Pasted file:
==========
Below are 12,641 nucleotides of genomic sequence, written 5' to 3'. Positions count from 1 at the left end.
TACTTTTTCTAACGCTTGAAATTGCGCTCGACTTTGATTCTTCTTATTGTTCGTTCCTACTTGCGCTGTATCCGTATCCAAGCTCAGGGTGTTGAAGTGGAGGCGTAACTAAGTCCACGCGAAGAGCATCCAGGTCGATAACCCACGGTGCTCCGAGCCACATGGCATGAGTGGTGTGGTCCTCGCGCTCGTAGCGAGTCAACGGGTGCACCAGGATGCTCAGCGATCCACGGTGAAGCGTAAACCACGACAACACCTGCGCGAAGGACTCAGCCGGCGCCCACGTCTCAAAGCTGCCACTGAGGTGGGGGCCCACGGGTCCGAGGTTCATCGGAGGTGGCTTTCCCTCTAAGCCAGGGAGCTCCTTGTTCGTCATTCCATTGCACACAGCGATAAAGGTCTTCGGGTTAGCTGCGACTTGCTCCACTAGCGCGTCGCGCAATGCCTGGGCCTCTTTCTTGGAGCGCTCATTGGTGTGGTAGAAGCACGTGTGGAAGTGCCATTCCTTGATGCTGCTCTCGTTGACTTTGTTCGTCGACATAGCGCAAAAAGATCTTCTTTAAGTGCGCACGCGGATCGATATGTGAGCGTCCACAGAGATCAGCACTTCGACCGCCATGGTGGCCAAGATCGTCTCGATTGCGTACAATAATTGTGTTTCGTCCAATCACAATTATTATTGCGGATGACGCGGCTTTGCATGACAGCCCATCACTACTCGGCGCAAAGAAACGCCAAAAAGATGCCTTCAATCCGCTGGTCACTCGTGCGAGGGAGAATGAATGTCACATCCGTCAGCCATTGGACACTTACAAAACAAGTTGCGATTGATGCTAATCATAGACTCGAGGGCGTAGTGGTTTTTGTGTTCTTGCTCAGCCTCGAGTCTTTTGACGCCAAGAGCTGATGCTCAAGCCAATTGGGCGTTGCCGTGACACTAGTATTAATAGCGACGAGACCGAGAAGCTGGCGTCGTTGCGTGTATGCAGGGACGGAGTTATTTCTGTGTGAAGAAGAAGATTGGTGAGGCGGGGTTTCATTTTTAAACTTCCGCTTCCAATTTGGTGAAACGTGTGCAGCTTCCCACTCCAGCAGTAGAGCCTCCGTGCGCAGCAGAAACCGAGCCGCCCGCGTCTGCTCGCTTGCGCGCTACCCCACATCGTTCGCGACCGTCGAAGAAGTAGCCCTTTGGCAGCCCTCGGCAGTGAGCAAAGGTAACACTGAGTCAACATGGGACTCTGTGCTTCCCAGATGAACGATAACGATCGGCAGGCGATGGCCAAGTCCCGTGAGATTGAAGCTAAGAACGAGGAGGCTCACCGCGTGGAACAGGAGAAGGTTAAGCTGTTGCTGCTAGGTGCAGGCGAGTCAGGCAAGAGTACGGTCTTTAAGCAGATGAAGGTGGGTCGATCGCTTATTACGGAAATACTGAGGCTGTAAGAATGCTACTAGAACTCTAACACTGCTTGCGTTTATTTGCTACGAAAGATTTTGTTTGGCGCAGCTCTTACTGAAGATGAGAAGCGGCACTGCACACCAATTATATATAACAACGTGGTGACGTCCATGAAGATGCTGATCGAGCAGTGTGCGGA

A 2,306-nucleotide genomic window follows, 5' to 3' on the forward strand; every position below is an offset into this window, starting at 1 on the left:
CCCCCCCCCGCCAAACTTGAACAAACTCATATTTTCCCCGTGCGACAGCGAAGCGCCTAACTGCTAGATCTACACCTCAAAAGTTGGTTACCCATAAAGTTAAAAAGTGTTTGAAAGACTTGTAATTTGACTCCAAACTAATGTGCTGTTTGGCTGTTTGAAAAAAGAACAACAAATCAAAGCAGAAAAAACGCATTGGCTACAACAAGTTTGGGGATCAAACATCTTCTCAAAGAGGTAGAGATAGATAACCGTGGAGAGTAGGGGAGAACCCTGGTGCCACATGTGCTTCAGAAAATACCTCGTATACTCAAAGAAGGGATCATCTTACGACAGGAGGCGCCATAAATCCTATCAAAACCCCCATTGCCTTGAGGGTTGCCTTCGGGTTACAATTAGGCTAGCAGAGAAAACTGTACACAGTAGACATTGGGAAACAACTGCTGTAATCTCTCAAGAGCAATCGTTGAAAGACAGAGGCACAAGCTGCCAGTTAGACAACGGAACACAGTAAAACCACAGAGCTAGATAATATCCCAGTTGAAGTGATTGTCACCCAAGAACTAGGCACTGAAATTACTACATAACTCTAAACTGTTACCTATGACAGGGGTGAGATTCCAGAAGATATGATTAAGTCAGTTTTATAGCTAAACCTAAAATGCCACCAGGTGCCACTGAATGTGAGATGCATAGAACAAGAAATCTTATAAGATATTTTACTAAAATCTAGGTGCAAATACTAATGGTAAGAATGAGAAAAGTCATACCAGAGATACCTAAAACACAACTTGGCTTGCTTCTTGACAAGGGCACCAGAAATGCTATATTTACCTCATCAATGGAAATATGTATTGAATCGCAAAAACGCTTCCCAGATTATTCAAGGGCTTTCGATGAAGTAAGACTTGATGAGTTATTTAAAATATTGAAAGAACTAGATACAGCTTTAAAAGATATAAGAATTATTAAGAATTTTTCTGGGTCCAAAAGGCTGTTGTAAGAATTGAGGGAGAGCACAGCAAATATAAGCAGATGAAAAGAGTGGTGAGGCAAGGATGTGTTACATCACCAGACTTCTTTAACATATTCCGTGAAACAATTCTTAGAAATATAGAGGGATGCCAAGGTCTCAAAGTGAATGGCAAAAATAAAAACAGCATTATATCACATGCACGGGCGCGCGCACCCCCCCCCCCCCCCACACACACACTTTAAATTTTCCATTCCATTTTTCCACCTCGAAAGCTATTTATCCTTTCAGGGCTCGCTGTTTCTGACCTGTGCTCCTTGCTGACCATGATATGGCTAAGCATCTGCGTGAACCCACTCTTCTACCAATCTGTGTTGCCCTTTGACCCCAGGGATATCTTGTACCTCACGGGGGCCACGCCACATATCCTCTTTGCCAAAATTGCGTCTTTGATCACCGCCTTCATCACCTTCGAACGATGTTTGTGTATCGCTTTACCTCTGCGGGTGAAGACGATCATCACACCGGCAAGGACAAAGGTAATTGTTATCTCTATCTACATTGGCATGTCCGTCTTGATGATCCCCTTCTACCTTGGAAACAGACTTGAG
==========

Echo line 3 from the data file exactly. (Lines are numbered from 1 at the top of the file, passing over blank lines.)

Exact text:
A 2,306-nucleotide genomic window follows, 5' to 3' on the forward strand; every position below is an offset into this window, starting at 1 on the left: